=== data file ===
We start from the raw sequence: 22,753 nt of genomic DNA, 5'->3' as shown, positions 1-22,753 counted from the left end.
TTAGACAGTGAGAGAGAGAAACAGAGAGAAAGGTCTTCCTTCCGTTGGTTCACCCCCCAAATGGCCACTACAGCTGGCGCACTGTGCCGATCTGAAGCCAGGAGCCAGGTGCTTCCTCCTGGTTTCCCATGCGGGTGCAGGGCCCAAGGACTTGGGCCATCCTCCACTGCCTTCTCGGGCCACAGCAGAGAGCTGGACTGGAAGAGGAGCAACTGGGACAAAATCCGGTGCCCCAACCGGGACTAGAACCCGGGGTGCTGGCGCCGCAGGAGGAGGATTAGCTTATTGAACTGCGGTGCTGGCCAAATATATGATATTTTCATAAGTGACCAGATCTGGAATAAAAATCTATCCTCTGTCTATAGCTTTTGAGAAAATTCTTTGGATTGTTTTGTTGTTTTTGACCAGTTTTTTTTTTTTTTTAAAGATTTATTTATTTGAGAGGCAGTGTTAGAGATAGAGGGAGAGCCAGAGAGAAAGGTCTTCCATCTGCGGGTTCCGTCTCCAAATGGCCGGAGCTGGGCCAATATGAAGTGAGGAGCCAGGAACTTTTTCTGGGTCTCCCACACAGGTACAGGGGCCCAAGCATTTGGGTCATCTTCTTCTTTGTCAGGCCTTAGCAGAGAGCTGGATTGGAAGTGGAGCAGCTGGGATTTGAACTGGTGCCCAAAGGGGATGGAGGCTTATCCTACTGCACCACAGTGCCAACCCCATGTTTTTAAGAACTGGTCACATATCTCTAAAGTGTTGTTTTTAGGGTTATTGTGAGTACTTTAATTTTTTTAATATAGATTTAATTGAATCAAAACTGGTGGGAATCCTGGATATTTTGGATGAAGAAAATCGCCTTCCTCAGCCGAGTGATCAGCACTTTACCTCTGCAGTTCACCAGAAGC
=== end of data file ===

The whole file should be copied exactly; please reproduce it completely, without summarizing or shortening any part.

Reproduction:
We start from the raw sequence: 22,753 nt of genomic DNA, 5'->3' as shown, positions 1-22,753 counted from the left end.
TTAGACAGTGAGAGAGAGAAACAGAGAGAAAGGTCTTCCTTCCGTTGGTTCACCCCCCAAATGGCCACTACAGCTGGCGCACTGTGCCGATCTGAAGCCAGGAGCCAGGTGCTTCCTCCTGGTTTCCCATGCGGGTGCAGGGCCCAAGGACTTGGGCCATCCTCCACTGCCTTCTCGGGCCACAGCAGAGAGCTGGACTGGAAGAGGAGCAACTGGGACAAAATCCGGTGCCCCAACCGGGACTAGAACCCGGGGTGCTGGCGCCGCAGGAGGAGGATTAGCTTATTGAACTGCGGTGCTGGCCAAATATATGATATTTTCATAAGTGACCAGATCTGGAATAAAAATCTATCCTCTGTCTATAGCTTTTGAGAAAATTCTTTGGATTGTTTTGTTGTTTTTGACCAGTTTTTTTTTTTTTTTAAAGATTTATTTATTTGAGAGGCAGTGTTAGAGATAGAGGGAGAGCCAGAGAGAAAGGTCTTCCATCTGCGGGTTCCGTCTCCAAATGGCCGGAGCTGGGCCAATATGAAGTGAGGAGCCAGGAACTTTTTCTGGGTCTCCCACACAGGTACAGGGGCCCAAGCATTTGGGTCATCTTCTTCTTTGTCAGGCCTTAGCAGAGAGCTGGATTGGAAGTGGAGCAGCTGGGATTTGAACTGGTGCCCAAAGGGGATGGAGGCTTATCCTACTGCACCACAGTGCCAACCCCATGTTTTTAAGAACTGGTCACATATCTCTAAAGTGTTGTTTTTAGGGTTATTGTGAGTACTTTAATTTTTTTAATATAGATTTAATTGAATCAAAACTGGTGGGAATCCTGGATATTTTGGATGAAGAAAATCGCCTTCCTCAGCCGAGTGATCAGCACTTTACCTCTGCAGTTCACCAGAAGC